Switzerland has joined the international sanctions against Russia, but its leaders say the country is not abandoning its tradition of neutrality.



SCOTT SIMON, HOST:

Countries have been asked to join the international economic sanctions against Russia for its invasion of Ukraine. One surprise among those nations sanctioning Russia is Switzerland, long-known for its tradition of self-proclaimed neutrality. NPR’s Jackie Northam reports on what led to the decision and the debate it’s prompted.

JACKIE NORTHAM, BYLINE: It took several days after pressure from the European Union for Switzerland to announce it was freezing the assets of Russian oligarchs and officials, closing airspace to Russian planes, and barring many of those close to President Putin from visiting the Alpine nation. Switzerland’s ambassador to the U.S., Jacques Pitteloud, in an interview told NPR why the sanctions were necessary.

JACQUES PITTELOUD: To see a sovereign state attacking another sovereign state without any reason and without any justification and thus violating the very basic tenets of the international order was, for Switzerland, a major shock, definitely.

NORTHAM: But Pitteloud strongly disagrees that Switzerland has abandoned its neutrality by sanctioning Russia.

PITTELOUD: We have to explain Switzerland’s position all the time. I mean, even very serious and very big newspapers in the U.S. spoke about Switzerland shredding its neutrality, which made us recoil in horror because we didn’t. We didn’t.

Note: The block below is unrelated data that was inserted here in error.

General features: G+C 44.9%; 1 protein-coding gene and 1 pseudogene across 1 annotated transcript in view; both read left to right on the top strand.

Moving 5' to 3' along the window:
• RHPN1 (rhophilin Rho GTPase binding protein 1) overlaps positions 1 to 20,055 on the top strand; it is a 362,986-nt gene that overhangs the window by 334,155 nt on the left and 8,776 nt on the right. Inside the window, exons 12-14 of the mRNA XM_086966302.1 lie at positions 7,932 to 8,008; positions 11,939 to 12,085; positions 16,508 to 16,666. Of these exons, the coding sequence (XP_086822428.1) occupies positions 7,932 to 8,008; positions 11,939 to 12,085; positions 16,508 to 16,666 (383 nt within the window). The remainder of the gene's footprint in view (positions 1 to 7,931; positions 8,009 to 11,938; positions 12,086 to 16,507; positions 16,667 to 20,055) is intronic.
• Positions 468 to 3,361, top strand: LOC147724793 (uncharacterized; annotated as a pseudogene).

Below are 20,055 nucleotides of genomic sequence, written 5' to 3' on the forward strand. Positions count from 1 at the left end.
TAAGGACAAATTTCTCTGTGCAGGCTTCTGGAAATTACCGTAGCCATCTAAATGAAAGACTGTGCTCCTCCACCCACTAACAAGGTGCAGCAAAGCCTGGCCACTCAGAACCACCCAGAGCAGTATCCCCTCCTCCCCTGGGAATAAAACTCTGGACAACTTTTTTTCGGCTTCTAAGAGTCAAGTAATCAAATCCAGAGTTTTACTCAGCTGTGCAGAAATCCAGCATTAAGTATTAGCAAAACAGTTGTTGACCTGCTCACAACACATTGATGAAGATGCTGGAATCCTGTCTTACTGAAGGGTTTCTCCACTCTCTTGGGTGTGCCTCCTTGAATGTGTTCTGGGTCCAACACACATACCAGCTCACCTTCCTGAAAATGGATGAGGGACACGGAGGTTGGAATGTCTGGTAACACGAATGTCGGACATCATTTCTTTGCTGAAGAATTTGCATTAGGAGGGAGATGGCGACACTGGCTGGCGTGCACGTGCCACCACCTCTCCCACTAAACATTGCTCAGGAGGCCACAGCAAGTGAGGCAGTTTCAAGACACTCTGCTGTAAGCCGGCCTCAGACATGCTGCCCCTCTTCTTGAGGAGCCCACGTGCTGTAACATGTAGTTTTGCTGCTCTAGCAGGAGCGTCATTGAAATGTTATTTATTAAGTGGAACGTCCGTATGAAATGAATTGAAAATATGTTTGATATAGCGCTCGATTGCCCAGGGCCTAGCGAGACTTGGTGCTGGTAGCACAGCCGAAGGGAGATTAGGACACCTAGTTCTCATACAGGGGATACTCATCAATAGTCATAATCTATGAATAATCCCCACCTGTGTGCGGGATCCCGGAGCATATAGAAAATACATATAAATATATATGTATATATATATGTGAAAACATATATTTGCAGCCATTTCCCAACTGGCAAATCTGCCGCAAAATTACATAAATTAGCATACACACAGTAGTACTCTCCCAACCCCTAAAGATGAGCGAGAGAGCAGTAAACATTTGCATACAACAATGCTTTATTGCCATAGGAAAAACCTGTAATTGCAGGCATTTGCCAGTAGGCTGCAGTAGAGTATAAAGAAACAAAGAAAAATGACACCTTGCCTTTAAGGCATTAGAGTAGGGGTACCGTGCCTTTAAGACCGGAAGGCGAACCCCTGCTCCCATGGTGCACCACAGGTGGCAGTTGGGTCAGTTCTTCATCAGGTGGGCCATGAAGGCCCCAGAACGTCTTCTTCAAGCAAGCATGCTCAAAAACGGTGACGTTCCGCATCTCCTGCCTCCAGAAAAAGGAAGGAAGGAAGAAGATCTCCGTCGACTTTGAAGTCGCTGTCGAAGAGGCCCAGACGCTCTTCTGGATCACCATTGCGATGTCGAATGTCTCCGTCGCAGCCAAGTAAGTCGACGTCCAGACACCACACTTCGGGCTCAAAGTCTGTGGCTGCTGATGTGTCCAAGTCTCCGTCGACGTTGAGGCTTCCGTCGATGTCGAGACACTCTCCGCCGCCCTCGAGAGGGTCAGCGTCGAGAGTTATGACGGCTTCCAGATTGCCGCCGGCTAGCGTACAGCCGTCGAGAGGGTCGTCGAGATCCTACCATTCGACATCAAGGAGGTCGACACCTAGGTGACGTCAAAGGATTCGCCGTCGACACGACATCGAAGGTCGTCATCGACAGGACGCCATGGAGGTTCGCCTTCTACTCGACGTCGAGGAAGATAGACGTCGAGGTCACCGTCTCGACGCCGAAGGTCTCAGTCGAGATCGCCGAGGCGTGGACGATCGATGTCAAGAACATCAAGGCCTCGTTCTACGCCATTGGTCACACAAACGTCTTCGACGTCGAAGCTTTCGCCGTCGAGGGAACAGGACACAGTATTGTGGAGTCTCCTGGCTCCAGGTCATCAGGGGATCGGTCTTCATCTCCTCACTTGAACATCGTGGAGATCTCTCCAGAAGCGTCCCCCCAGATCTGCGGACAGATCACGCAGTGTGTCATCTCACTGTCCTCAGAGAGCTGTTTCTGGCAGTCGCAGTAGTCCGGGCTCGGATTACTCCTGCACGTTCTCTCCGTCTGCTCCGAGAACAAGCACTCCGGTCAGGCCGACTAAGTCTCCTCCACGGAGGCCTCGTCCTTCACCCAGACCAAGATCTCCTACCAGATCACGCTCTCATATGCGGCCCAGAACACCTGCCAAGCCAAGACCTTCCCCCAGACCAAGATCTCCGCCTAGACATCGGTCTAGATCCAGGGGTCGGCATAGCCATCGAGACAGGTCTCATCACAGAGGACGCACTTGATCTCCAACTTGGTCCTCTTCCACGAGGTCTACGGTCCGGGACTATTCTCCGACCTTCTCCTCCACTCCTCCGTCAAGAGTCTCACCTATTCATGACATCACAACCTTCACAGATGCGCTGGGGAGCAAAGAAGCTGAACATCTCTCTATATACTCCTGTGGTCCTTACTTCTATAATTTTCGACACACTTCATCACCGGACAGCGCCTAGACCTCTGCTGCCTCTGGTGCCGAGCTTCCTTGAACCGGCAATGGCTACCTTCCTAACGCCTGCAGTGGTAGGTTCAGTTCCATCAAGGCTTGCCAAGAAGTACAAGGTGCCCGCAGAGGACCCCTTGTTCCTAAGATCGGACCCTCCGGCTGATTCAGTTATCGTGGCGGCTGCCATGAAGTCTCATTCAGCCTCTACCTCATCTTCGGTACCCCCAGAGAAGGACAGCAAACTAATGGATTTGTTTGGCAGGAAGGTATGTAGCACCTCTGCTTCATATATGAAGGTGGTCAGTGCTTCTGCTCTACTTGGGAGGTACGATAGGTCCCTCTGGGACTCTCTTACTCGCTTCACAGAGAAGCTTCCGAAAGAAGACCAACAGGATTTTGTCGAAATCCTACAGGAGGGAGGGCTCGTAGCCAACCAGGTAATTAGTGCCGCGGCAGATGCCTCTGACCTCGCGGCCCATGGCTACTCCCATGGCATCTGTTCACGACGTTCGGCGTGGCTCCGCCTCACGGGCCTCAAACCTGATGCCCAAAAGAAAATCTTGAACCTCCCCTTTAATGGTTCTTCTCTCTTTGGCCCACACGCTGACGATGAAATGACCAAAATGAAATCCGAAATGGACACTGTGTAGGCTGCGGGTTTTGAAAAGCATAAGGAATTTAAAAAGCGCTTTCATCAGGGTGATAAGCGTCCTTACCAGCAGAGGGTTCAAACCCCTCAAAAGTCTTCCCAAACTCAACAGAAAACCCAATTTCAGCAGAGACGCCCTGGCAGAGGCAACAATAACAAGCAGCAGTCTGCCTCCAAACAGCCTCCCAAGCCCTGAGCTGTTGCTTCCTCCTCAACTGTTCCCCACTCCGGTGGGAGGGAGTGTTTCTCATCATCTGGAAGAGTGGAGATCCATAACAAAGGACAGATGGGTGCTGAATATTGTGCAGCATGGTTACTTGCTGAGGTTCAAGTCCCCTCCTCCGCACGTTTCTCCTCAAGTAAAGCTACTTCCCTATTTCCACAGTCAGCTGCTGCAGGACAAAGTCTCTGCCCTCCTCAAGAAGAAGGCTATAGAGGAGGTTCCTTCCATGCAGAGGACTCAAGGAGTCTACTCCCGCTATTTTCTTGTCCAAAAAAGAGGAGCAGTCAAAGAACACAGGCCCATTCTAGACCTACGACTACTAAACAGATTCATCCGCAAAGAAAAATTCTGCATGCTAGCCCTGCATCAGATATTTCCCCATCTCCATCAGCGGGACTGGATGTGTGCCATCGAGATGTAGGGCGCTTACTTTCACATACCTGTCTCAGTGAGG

NORTHAM: Ambassador Pitteloud says Switzerland is still neutral under an internationally recognized legal definition. He says, for example, it’s not supplying weapons or troops to the conflict, nor is it part of a defensive pact. Others say that’s just semantics.

NEAL JESSE: Neutrality, to Switzerland, has always been a bit malleable.

NORTHAM: Neal Jesse is a political science professor at Bowling Green State University and a specialist on the neutrality of small states. He says it’s always been a little unclear what Swiss neutrality means.

JESSE: Switzerland has always maintained that it is free to take these independent foreign policies as long as it doesn’t engage in the conflict itself. But in this instance, you know, basically lining up with EU sanctions, that can’t be seen as impartial.

NORTHAM: Tobias Vestner with the Geneva Centre for Security Policy says the question of neutrality didn’t come up much over the past two decades in Switzerland.

TOBIAS VESTNER: Switzerland did not really have to take hard stances with regard to neutrality, the world order. International politics were more or less predictable. And with that, neutrality has become something of a – like, a part of Swiss identity but without people really asking themselves what it means.

NORTHAM: Vestner says that’s changed. Switzerland saw large demonstrations against Russia after it invaded Ukraine, and there’s been an emergence of activism in the country. Vestner says right-wing conservatives believe their country has broken its neutrality. For many others, the issue of neutrality is part of an ongoing conversation now.

VESTNER: The Swiss population – citizens but also politicians – are really struggling now how to deal with this situation and how to respond. So in that sense, this is an important moment, also, for Swiss neutrality.

NORTHAM: And there may be more fuel for that debate. Like other European countries, Switzerland still does trade in Russian wheat and oil, which could still be cut off in the future. Jackie Northam, NPR News.

(SOUNDBITE OF OLAFUR ARNALDS’ “OLDUROT (TONTARIO EXTENDED MIX)”)

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